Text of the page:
Over the last 110 years the market has experienced a bear market on average of every 4.4 years.
But some bull markets have lasted much longer than that, with only intermediate-term corrections but no bear markets. The records were the 1920's when the bull market ran on for a then record nine years, and in the 1990s when that bull market lasted for a new record of ten years.
Obviously then, some bear markets also must come along more quickly than the average of every 4.4 years. For instance, it was only 1.7 years between the 1973-74 bear market and the 1976-78 bear market. It was only 3.2 years between the 1976-78 bear market and the 1981-82 bear, and only 2.8 years between the 1987 crash and the 1990 bear market.
[Related -Seven Top Stocks With Fresh Dividend Growth Or Share Buybacks]
And during bull markets there are frequently intermediate-term corrections of 15% to 20% that don't quite qualify as bear markets, but can cause almost as much damage depending on how they're handled. Many investors seeing the market top out but not expecting more than a brief pullback, become fearful after paper losses reach 15% or 20% and sell out at that point. Even if they quickly get back in which is unlikely, after experiencing a 20% loss it takes a 25% rally just to get back to even. A couple of experiences like that can easily exceed the losses of a full-fledged bear market.
Obviously a strategy that times the intermediate-term rallies and corrections with some consistency should also have high odds of avoiding bear markets, whether they arrive every three years or every ten years. That's simply because they are liable to on an intermediate-term sell signal for a correction when such a correction worsens into a bear market.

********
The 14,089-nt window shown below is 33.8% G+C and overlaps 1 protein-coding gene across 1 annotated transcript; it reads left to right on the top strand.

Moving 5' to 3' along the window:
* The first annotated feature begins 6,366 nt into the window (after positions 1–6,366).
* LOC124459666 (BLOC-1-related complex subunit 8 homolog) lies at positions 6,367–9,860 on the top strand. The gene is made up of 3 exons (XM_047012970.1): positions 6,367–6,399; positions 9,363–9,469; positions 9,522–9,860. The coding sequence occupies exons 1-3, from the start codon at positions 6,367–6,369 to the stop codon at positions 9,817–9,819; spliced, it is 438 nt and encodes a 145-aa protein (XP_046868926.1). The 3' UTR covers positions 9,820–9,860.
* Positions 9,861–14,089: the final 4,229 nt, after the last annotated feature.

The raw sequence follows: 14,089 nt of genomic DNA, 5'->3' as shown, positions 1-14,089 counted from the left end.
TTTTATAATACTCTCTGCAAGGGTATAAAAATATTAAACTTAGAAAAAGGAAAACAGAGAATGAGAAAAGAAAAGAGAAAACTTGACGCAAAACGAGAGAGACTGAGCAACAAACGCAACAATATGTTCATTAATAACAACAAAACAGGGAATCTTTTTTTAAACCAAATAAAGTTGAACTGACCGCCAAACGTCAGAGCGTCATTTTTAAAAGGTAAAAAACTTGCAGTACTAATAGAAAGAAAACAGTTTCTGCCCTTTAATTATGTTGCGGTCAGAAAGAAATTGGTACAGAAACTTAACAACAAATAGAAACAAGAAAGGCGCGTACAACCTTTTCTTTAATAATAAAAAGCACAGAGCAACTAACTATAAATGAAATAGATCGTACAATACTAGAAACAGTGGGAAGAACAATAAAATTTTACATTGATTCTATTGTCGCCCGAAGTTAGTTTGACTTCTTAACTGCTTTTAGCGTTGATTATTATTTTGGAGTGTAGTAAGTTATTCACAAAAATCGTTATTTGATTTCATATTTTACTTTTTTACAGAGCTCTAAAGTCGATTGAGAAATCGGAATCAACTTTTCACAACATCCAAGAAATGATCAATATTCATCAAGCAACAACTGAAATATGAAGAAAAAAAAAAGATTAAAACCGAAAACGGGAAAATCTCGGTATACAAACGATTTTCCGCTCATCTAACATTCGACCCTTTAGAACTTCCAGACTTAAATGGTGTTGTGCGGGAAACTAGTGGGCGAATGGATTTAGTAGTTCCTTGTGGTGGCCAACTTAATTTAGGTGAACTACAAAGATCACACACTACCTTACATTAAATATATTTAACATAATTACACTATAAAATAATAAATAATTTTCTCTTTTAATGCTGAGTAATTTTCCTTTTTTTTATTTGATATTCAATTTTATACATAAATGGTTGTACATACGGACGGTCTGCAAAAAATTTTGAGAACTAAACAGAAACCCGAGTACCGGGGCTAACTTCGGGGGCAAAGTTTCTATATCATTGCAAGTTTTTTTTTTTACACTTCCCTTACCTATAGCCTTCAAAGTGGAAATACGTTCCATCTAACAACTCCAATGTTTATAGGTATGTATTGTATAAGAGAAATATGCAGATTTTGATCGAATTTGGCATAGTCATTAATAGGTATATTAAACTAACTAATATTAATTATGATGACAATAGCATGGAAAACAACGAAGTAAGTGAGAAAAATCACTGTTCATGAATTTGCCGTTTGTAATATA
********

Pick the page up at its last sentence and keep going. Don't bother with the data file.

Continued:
[Related -The Chip Maker Short Sellers Should Be Watching]
That has been the record of our Seasonal Timing Strategy.
The period between 1970 and 1012 saw the market experience 7 bear markets with losses of a much as 54% for the Dow, 78% for the Nasdaq. Yet back-tested to 1970, and used in real-time for 14 years, our Seasonal Timing Strategy's worst period was during the 2008-2009 financial meltdown, when it lost only 3.6% in 2008, and 4.2% in 2009. Prior to that it's largest losses were 2.1% in 1973, and 1.9% in 1974, in the 1973-74 bear market the worst since the 1929 crash.
Of course the goal of investing is not only to avoid large losses, but to make profits.
On that score, our Seasonal Timing Strategy has gained 213% over the last 14-years compared to a gain of 93% for the Dow, 49.2% for the S&P 500, and 37.7% for the Nasdaq.
And all with roughly 50% of market-risk due to only being in the market five to seven months a year, and even then only in the conservative stocks of the Dow (leaving plenty of room for more risk tolerant investors to improve on the performance with leveraged positions that only bring overall risk up to 100% of market risk).
Of particular interest, while in each period the popular opinion is that this time is different, the strategy worked at least back to 1970 (academic studies show seasonality has been pronounced for much longer than that). And that means through times of war and peace, rising and falling interest rates, rising and falling inflation, boom times and recessions, through political and financial scandals, and no matter which political party was in power.
So perhaps rather than worrying about the bull and bear market cycles, a better strategy might be to focus on the market's intermediate-term rallies and corrections, and by doing so probably take care of the bull/bear cycles as well.